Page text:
flying the colors

Now that I know next year’s adventure vacation will place me among thousands of beautiful boats, I’m starting to consider what interim practice will set me up to capture that scene in my sketchbook. It’s a common enough challenge for a sketcher, in general:

When there are a thousand dazzling points of interest, what strategy – what guiding principles – enable a sketcher to make sense out of the scene, and capture the heart of the moment both quickly and effectively?

As a starting point, my intent will certainly be to focus on quick impressions - gestures rather than accuracy, mood rather than complexity.

Here are a few samples I’m hoping to practice emulating.

First off, Van Gogh’s beautiful line work. It’s the fact that he keeps the soul of the linework when reproducing in paint that makes his paintings so compelling. One would think this many lines making up every bit of movement in the air and water would result in a big mess, but Vincent’s lines are completely about setting up rhythm. I think one must keep that intent solidly in their mind while drawing to produce this kind of effect.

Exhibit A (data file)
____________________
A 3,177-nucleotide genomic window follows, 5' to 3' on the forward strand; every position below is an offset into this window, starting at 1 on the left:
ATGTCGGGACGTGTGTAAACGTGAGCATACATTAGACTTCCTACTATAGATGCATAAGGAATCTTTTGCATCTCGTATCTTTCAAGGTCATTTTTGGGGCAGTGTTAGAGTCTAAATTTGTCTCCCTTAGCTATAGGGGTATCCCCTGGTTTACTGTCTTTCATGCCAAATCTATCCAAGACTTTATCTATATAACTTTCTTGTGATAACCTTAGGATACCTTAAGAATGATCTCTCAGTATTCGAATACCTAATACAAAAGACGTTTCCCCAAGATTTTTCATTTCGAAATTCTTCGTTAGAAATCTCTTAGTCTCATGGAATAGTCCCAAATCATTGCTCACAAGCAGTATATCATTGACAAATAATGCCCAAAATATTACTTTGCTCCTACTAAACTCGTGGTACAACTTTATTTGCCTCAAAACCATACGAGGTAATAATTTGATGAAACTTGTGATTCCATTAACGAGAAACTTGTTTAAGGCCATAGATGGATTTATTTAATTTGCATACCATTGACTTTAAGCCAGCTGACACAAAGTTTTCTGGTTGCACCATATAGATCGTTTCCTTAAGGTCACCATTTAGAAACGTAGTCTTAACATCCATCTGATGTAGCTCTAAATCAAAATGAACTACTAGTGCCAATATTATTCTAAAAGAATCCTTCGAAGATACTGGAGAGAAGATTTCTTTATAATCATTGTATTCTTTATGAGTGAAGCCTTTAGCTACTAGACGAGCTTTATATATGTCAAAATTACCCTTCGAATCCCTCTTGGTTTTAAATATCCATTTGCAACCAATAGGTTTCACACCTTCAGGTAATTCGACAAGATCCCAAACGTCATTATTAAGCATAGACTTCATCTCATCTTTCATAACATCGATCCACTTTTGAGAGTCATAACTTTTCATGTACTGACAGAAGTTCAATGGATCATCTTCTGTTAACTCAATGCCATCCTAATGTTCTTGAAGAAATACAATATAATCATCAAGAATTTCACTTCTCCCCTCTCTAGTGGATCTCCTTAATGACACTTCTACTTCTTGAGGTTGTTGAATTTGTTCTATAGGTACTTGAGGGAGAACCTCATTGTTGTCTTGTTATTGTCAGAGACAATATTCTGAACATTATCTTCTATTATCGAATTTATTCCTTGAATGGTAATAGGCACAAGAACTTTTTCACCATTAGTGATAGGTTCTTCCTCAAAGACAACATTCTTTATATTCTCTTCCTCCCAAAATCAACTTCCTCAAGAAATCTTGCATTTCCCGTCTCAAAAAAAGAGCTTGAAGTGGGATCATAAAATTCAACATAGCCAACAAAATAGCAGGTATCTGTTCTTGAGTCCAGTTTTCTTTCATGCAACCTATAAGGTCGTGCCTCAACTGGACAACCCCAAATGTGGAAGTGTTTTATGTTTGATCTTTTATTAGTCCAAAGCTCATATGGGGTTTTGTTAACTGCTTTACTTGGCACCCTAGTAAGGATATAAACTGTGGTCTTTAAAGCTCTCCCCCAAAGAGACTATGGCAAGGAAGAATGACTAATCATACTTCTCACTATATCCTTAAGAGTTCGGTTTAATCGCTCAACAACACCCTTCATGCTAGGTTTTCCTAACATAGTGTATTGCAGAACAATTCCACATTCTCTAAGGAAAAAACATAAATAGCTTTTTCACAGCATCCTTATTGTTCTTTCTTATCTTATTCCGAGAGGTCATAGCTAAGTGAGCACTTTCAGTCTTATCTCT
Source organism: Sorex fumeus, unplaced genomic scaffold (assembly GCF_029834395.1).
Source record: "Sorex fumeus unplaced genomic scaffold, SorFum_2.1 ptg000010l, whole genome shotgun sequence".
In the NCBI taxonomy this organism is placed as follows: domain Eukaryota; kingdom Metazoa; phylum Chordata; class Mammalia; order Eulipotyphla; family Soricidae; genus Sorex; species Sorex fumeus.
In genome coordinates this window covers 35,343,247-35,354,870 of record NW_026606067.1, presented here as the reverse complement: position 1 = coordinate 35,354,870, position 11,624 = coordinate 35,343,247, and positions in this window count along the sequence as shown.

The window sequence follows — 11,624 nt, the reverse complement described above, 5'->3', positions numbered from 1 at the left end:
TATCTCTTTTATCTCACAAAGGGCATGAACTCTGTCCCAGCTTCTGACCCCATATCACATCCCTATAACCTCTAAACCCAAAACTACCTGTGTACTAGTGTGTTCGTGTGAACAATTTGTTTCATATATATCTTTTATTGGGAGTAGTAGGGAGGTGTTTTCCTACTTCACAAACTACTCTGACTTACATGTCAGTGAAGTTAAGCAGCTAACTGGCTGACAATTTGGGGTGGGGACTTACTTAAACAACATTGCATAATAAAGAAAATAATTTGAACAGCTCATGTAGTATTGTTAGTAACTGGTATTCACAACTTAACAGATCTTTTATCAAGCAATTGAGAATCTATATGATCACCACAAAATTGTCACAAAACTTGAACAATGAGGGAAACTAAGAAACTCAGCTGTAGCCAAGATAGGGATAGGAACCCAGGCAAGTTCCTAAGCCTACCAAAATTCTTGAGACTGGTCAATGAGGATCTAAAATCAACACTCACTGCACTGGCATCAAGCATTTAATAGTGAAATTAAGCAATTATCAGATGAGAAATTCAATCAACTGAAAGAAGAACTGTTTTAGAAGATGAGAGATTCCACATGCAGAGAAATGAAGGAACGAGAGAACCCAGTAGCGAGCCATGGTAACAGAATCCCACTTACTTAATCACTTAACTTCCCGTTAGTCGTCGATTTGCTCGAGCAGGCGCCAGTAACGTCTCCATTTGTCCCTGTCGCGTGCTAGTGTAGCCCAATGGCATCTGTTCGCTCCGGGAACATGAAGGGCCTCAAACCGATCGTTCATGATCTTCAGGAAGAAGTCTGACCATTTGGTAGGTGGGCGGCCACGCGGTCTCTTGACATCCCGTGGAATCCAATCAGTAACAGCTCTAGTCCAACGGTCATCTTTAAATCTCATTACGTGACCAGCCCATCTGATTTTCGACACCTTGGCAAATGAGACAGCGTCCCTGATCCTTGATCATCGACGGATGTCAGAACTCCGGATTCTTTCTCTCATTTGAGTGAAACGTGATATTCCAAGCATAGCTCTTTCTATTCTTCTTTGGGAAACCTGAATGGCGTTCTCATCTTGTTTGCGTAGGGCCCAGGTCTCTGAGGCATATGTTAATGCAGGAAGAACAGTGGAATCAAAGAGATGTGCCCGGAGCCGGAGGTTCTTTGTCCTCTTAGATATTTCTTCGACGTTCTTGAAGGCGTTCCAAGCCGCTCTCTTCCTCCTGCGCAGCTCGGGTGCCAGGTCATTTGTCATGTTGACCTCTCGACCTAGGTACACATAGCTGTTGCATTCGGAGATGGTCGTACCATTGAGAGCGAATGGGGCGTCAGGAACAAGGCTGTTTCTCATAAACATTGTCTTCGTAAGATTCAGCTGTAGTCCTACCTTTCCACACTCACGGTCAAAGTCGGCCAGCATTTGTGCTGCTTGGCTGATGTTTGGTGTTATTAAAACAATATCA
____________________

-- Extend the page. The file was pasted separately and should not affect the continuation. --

Van Gogh, Boats on the Sea

These two works are from Turner. Note his shapes are very simple in both the sketchbook piece and the painting; the overarching concern is value, with minimalist touches of detail that convince your eye the big shape is definitely a ship.

J.M.W. Turner, Shipping on the Seine near Jumiegas
J.M.W. Turner, Peace burial at sea

Here’s a modern sketch by the inimitable Urban Sketcher Lapin. I can’t make this kind of effortless looking line happen but wow, what glimmering colors, what a light touch to the lines to show the complexity of the shape without clutter.

el galeón

These James McNeill Whistler examples were produced with more labor so aren’t as well aligned to an intention of quick sketches, but the lines are graceful and the colors harmonious in a way that I’d love to learn from.

James Whistler, Eagle Wharf
James Whistler, Flesh color and green valparaiso

My search continues, and perhaps I’ll have some of my own experiments to share soon.